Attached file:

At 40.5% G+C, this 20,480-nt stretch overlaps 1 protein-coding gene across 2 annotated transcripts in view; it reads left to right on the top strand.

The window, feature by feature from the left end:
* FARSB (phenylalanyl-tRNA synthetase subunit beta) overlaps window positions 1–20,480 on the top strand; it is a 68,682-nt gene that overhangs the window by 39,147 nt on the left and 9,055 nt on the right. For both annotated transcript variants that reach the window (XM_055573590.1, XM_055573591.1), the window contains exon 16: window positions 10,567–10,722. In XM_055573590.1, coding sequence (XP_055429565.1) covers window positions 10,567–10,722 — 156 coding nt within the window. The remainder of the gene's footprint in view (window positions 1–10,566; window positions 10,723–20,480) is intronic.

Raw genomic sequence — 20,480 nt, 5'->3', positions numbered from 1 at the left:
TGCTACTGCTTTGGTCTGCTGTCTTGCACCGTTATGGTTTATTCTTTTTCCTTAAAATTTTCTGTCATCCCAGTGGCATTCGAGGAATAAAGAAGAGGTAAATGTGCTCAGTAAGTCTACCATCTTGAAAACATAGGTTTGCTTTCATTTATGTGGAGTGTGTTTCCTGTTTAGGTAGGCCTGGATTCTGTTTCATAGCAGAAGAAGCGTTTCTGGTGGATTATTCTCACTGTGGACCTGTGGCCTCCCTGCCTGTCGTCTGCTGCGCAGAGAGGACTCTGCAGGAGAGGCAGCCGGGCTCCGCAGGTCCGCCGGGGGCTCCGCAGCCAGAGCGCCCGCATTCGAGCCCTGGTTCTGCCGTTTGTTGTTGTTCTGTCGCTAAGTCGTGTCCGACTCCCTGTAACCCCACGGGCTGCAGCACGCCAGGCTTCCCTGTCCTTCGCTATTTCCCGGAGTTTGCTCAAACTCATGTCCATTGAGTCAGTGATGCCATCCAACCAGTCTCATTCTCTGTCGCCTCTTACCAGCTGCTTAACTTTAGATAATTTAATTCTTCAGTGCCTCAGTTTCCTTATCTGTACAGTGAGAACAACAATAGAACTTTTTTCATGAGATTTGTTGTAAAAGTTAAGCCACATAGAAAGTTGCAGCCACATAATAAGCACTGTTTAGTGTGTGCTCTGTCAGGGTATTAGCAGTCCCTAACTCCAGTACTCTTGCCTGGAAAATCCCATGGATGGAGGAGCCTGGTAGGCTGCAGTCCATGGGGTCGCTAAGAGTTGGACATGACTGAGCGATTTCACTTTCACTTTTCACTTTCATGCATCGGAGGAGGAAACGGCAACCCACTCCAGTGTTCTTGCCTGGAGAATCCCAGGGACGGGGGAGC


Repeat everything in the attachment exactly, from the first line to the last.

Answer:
At 40.5% G+C, this 20,480-nt stretch overlaps 1 protein-coding gene across 2 annotated transcripts in view; it reads left to right on the top strand.

The window, feature by feature from the left end:
* FARSB (phenylalanyl-tRNA synthetase subunit beta) overlaps window positions 1–20,480 on the top strand; it is a 68,682-nt gene that overhangs the window by 39,147 nt on the left and 9,055 nt on the right. For both annotated transcript variants that reach the window (XM_055573590.1, XM_055573591.1), the window contains exon 16: window positions 10,567–10,722. In XM_055573590.1, coding sequence (XP_055429565.1) covers window positions 10,567–10,722 — 156 coding nt within the window. The remainder of the gene's footprint in view (window positions 1–10,566; window positions 10,723–20,480) is intronic.

Raw genomic sequence — 20,480 nt, 5'->3', positions numbered from 1 at the left:
TGCTACTGCTTTGGTCTGCTGTCTTGCACCGTTATGGTTTATTCTTTTTCCTTAAAATTTTCTGTCATCCCAGTGGCATTCGAGGAATAAAGAAGAGGTAAATGTGCTCAGTAAGTCTACCATCTTGAAAACATAGGTTTGCTTTCATTTATGTGGAGTGTGTTTCCTGTTTAGGTAGGCCTGGATTCTGTTTCATAGCAGAAGAAGCGTTTCTGGTGGATTATTCTCACTGTGGACCTGTGGCCTCCCTGCCTGTCGTCTGCTGCGCAGAGAGGACTCTGCAGGAGAGGCAGCCGGGCTCCGCAGGTCCGCCGGGGGCTCCGCAGCCAGAGCGCCCGCATTCGAGCCCTGGTTCTGCCGTTTGTTGTTGTTCTGTCGCTAAGTCGTGTCCGACTCCCTGTAACCCCACGGGCTGCAGCACGCCAGGCTTCCCTGTCCTTCGCTATTTCCCGGAGTTTGCTCAAACTCATGTCCATTGAGTCAGTGATGCCATCCAACCAGTCTCATTCTCTGTCGCCTCTTACCAGCTGCTTAACTTTAGATAATTTAATTCTTCAGTGCCTCAGTTTCCTTATCTGTACAGTGAGAACAACAATAGAACTTTTTTCATGAGATTTGTTGTAAAAGTTAAGCCACATAGAAAGTTGCAGCCACATAATAAGCACTGTTTAGTGTGTGCTCTGTCAGGGTATTAGCAGTCCCTAACTCCAGTACTCTTGCCTGGAAAATCCCATGGATGGAGGAGCCTGGTAGGCTGCAGTCCATGGGGTCGCTAAGAGTTGGACATGACTGAGCGATTTCACTTTCACTTTTCACTTTCATGCATCGGAGGAGGAAACGGCAACCCACTCCAGTGTTCTTGCCTGGAGAATCCCAGGGACGGGGGAGC